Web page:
Left Field: in left, there’s not much to talk about. Both Cody Ross and Martin Prado made all of the plays they should have. Perhaps the thing to consider here is the relative ease of playing left field in general. This is why guys who aren’t great fielders can be hid in left field with a relatively low impact. We’ll get into that later.

Center Field: AJ Pollock was great in center, both according to these stats and our very own eyes. He looks like someone who can be penciled in here for a long time to come. Gerardo Parra wasn’t quite as good, which should come as no surprise.

Right Field: peaking of Parra, his rates in right are incredible. There should be no confusion as to why he received the other gold glove for Arizona. For the record, Cody Ross was just fine there, too, although perhaps not to the same level as Gerardo.

I skipped the catchers for a reason: they don’t get a lot of opportunities and I’m not very confident in how Inside Edge calculates these rates. I couldn’t find more on it, so I’m leaving it alone for now.

Now, let’s have a look some other notable players:

Inside Edge Others

In very limited action, Mark Trumbo appears to have held his own in left field. This is where the whole “hide the poor fielder in left” thing comes in. Just like we can’t draw a ton of conclusions from Owings’ limited time at short, it’s not fair to judge Trumbo from his 58 innings in the outfield. The bat will still have to carry him to justify the projected drop in defense. Maybe he’ll improve now that it’s a full-time thing again, but I’m not holding my breath. Notably, he was about as good as Jason Kubel in left when he logged almost 500 innings there in 2012.

On that topic, Jason Kubel wasn’t  exactly great out in left during his time and I don’t think  we’ll be missing him, defensively or at the plate. Adam Eaton had limited chances in center, but he did a fine job when he was there according to these metrics. My feeling is that the D-backs let a good one get away, but they have a good one in Pollock, so maybe it’s a wash depending on what kind of a player Eaton turns into offensively in Chicago. While it was a small sample, Matt Davidson looked completely capable at third. Blocked by Prado, he was expendable but it’s good to know where he was defensively anyway.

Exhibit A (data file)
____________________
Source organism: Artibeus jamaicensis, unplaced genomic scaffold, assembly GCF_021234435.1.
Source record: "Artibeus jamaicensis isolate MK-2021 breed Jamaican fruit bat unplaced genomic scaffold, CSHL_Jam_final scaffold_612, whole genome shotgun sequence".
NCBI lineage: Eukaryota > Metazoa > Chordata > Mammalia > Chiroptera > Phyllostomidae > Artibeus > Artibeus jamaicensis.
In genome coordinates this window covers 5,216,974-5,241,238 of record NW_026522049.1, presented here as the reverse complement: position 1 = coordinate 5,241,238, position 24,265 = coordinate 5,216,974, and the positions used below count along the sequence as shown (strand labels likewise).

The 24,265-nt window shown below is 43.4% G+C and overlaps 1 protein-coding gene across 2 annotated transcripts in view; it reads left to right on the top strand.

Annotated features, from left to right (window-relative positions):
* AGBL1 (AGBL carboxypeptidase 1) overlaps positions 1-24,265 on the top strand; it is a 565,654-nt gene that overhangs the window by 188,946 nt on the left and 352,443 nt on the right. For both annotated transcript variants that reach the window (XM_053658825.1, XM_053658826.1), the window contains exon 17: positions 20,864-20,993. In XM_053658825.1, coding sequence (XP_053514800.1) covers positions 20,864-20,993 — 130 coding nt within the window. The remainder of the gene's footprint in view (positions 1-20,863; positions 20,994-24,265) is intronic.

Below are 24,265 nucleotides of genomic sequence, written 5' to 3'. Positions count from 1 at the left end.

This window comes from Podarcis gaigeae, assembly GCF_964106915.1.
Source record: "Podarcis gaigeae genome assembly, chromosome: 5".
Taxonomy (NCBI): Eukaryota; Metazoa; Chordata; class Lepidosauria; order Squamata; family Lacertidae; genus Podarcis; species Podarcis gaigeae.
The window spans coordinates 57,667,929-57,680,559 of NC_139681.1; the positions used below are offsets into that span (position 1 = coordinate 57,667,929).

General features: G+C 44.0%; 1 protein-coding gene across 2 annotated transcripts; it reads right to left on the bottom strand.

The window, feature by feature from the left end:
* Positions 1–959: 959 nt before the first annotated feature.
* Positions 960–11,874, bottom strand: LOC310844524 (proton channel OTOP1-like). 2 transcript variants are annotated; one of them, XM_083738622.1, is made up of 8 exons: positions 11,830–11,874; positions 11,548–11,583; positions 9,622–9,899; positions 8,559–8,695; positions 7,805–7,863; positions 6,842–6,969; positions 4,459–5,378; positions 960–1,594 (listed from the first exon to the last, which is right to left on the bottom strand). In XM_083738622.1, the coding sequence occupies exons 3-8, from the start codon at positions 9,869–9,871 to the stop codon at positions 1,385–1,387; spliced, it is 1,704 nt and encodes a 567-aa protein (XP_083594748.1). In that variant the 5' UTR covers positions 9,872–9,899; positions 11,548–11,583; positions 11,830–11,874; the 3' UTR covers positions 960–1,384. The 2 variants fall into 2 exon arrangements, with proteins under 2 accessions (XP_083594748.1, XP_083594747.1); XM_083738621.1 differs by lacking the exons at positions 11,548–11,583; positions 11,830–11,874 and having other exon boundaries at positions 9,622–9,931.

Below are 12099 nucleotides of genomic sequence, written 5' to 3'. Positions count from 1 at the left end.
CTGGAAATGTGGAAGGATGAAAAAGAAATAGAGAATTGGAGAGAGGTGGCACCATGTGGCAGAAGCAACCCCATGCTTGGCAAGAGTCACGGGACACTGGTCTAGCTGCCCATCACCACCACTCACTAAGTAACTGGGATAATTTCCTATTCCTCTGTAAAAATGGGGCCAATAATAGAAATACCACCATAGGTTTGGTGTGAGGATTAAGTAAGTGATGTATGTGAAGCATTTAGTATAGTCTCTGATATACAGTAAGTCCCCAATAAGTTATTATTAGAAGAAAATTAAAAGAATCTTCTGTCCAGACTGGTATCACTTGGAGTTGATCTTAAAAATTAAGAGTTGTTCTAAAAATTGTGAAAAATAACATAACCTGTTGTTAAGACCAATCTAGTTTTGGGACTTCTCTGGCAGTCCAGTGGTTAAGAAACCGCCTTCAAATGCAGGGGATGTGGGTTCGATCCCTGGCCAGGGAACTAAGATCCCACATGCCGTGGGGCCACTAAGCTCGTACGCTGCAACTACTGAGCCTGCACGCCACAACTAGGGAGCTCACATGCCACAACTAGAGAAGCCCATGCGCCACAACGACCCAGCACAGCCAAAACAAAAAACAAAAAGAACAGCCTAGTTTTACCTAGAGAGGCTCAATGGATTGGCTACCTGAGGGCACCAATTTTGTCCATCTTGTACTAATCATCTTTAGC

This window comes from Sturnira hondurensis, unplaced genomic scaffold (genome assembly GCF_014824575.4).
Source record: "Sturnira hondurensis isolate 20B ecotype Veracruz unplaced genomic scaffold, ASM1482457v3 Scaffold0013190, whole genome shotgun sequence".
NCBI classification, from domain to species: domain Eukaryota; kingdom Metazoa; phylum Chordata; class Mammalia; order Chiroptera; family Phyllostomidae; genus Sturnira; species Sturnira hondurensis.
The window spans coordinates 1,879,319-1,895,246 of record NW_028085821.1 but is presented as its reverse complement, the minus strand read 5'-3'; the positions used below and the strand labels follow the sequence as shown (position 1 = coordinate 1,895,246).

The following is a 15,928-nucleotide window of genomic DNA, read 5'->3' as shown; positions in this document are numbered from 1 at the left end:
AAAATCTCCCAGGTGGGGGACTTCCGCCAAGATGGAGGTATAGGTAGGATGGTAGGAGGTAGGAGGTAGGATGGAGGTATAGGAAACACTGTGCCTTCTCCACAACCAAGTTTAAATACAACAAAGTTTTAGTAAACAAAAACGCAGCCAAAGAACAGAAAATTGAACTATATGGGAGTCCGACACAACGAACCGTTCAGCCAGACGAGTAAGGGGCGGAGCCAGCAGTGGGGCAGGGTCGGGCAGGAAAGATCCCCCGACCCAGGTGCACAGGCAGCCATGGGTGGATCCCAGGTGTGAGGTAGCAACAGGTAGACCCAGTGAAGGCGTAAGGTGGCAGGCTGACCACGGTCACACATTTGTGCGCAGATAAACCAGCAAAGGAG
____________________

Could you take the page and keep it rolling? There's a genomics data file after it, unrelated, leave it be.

I don’t think this is the be-all end-all of defensive metrics, but it’s another tool we have to gauge how the team is performing in the field. While the percentages are seemingly very close between players, it’s important to remember that plays missed open a can of worms for pitchers and giving away outs is always a bad policy. The differences are bigger than they appear when they play out on the diamond. Just ask the pitcher who thought he was about to get out of the inning.

Defense is an increasing emphasis all across baseball and the Diamondbacks are very good across the board, especially at first and in right. With a pitching staff that’s more solid than good, continued strong results from the defense behind them is a must.


One Response to The D-backs get an Inside Edge

  1. […] second and Cody Ross played a surprisingly strong left field once Jason Kubel was out of the way. I chronicled all of this two weeks ago and since this is all in the past, nothing’s really […]